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The Resurrection Game and the Quest for Distribution PDF Print E-mail
Written by Written by Mike Watt   
Apr 28, 2005 at 02:00 AM
A few weeks ago, I received two pieces of relatively big news on the same day. The first was the call from my doctor, telling me that the lump I had recently discovered in a very tender location was not cancer.

The second was from a major DVD distributor telling me that my movie, The Resurrection Game, was not going to be distributed by them.

Oddly enough, this second call was almost enough to completely annihilate the relief I had gotten from the first.

See, prior to the first piece of news arriving, I had been thinking a lot about my life, my role to play here on Earth. Rather than being frightened of dying—which could very well have been a possibility, had that phone call gone a different route—I was more concerned about shuffling off this mortal coil without very much to show for my having been here. Granted, I have nearly a decade’s worth of published articles and short stories, but hardly enough to warrant much of a footprint in the immortal sand. I had written and produced a short and a feature—WereGrrl and Severe Injuries—both directed by my amazingly talented wife, Amy Lynn Best, and both distributed by Sub Rosa, and that was more than some folks in my circle had achieved.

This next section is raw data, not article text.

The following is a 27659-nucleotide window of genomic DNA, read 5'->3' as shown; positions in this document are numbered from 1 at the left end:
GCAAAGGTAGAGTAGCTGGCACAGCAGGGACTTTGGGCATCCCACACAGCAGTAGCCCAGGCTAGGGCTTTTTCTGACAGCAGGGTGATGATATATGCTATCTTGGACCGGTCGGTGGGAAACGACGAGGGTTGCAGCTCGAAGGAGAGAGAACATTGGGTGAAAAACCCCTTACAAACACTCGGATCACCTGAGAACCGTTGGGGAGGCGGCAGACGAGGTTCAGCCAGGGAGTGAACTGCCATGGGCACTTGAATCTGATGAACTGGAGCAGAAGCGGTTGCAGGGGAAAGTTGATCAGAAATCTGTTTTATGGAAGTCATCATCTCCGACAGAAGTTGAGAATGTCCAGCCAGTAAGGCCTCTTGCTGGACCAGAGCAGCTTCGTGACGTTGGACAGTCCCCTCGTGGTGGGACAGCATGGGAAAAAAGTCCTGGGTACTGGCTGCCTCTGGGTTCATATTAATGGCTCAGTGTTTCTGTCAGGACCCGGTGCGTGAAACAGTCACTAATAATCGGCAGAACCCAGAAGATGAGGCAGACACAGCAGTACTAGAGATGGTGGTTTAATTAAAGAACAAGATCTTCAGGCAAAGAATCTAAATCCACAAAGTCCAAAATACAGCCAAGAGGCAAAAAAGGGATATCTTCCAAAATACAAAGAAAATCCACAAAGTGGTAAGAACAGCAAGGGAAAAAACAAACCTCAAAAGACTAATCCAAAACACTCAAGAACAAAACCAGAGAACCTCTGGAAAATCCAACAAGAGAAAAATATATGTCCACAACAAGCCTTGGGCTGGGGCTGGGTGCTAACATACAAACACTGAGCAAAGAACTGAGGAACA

Still, The Resurrection Game was the only feature I had, to date, both written and directed. I also play a sizable role in the movie. It was the first film produced by Happy Cloud Pictures, the company Amy and I had formed with our partner, f/x maestro Bill Homan. It was conceived just weeks after my graduation from film school, and there was never any thought beyond our blind “we should make a feature” declaration. We shot it on 16mm film and persevered for two years to complete the production.

We sallied forth even after our original lead actress moved to Greece after almost a year of filming. We carried on even after my original director of photography (and gateway to the bulk of our professional equipment) decided that he had to start taking paying jobs to support his family. And throughout it all, we kept on.

In these primitive days of the early millennium, before the easy availability of digital equipment, I had to edit the workprint by hand—on a Steenbeck Flatbed at Pittsburgh Filmmakers and on an ancient, evil upright Moviola I’d purchased from a man who’d used it in the ‘60s to cut sports footage for network news. Two years later, I cut the negative by hand and paid sound engineer extraordinaire Eric Fleishauer $200 to mix the deteriorating mag stock dialogue tracks to DV tape. Using the soundtrack as a guide, I resynched the newly-transferred neg-to-DV in Premiere—having to teach myself the new program in the process, without any real basis of comparison. I then re-cut the film again, in its entirety, after discovering that my negative conforming had resulted in several scenes cut too short.

Following this, I taught myself After Effects to spice up some of the ancient video effects I’d clumsily incorporated into the original film. And, discovering that my original composer, Paul McCollough (Night of the Living Dead 90), had left the film game, I sought out new composers to fill out Paul’s score.

I think the movie is pretty good. Through its various bootlegged incarnations—including a VHS version shot off the flickering flatbed monitor, minus all music and sound effects—we’ve had a pretty good response. We screened it last year at the Pittsburgh Comicon to a packed room, and everyone seemed to enjoy it despite the theater’s blown-out speakers preventing a single line of dialogue to be heard properly. I’m thinking, if I’m remembered at all once I check out, it will be for this.